demonstrate that there would not be a significant
adverse impact on the town
centres concerned (my italics). This is a different test to a requirement that
the appellant should either justify the ‘rationale’ for its proposal to vary the

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disputed condition or demonstrate that ‘positive changes’ would result from
such a variation. In the event, as noted above, the assessment by the
Council’s own consultants noted that there would be some benefit for the town
centres in respect of the reduced impact in respect of convenience goods.

11. Drawing the above together, it is clear that the Council has put forward no
substantive technical reasons that are sufficient to override the view of the
appellant, the Council’s own consultants and its planning officers that the
proposed variation to Condition no. 30 would not lead to a significant adverse
impact upon Hayle’s town centres. The evidence before me is sufficient to
demonstrate that such an impact would not be likely to occur, and that the
proposed variation would not conflict with policy TV-17(iii) of the Penwith Local
Plan 2004 or paragraph 27 of the National Planning Policy Framework.
I therefore conclude that the condition as presently worded is neither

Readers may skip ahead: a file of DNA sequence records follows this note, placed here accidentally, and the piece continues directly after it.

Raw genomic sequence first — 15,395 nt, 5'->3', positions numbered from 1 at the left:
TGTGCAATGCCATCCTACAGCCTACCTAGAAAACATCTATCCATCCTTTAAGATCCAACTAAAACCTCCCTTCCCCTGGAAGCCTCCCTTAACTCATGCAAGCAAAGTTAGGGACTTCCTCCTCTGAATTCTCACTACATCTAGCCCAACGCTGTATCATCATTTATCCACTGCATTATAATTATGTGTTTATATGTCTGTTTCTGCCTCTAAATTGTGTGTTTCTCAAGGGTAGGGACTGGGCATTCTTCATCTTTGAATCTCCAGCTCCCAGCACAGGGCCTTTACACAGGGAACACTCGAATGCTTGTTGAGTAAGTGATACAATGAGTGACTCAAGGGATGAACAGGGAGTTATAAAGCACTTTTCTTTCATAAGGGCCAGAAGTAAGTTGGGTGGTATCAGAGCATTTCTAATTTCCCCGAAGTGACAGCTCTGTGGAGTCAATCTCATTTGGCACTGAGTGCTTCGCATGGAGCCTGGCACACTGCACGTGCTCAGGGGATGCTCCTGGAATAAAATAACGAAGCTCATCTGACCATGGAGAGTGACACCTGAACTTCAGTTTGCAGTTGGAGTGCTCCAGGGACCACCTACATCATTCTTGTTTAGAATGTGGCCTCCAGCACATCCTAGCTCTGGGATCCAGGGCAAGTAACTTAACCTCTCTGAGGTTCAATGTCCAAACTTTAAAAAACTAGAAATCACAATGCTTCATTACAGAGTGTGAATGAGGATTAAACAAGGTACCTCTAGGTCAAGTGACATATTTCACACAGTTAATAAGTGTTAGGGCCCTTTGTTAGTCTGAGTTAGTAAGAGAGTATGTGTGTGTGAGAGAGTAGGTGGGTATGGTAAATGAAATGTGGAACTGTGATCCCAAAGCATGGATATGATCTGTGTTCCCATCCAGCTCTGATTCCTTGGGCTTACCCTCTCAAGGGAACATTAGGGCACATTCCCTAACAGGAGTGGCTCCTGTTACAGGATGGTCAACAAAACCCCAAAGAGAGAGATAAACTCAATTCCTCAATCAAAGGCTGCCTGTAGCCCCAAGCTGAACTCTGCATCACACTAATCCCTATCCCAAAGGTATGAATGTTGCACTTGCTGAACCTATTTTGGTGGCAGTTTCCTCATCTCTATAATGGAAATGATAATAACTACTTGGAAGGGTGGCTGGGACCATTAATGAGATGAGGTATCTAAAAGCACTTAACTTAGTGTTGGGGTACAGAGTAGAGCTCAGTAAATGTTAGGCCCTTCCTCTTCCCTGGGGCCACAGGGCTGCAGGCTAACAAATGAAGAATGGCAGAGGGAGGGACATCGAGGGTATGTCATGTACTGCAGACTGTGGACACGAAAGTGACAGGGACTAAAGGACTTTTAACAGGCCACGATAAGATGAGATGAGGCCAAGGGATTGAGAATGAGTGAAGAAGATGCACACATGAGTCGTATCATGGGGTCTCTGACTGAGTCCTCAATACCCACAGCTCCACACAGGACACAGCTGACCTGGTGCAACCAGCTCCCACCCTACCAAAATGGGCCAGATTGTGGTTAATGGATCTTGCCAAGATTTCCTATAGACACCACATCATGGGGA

reasonable nor necessary to safeguard the vitality and viability of the
Copperhouse and Foundry town centres. It should be amended in line with the
wording proposed by the appellant.

12. The Council suggests that an additional condition should be imposed to set a
minimum floor area to be used for the sale of branded George clothing. It is
noted that this was agreed with the appellant at the time that the planning
application was being considered. However, bearing in mind the retail impact
evidence discussed above, it seems to me that there is no clear planning
reason to impose such a restriction. Furthermore, the reference to a particular
brand of clothing would be unduly precise and inflexible: to my mind, this
would fail the test of reasonableness.

13. The Council suggests a number of other changes to the schedule of conditions
that accompanied the previous grant of planning permission. However, these
changes are not justified or explained in any detail and, moreover, they do not
relate directly to the variation to Condition no. 30 that is the subject of this
appeal. In most cases, there is therefore inadequate justification for making
these amendments. Furthermore, the grant of planning permission in the
present decision only applies the previous conditions in so far as they are still
subsisting and capable of taking effect. However, the previous planning
permission contained a separate outline element and I have seen no evidence
that the date for the application of approval for reserved matters in respect of
that element should be extended. I therefore agree with the Council that a
specific date should be inserted into the respective conditions (nos. 3 and 4).

14. For the reasons given above, and having regard to all other matters raised,
I conclude that the appeal should succeed. I will grant a new planning
permission without Condition nos. 3, 4 and 30 but substituting new conditions
as described above, and retaining the other non-disputed conditions from the
previous permission.
M J Hetherington
INSPECTOR

 

http://planning.cornwall.gov.uk/online-applications/files/CA61FFFADB4F9C...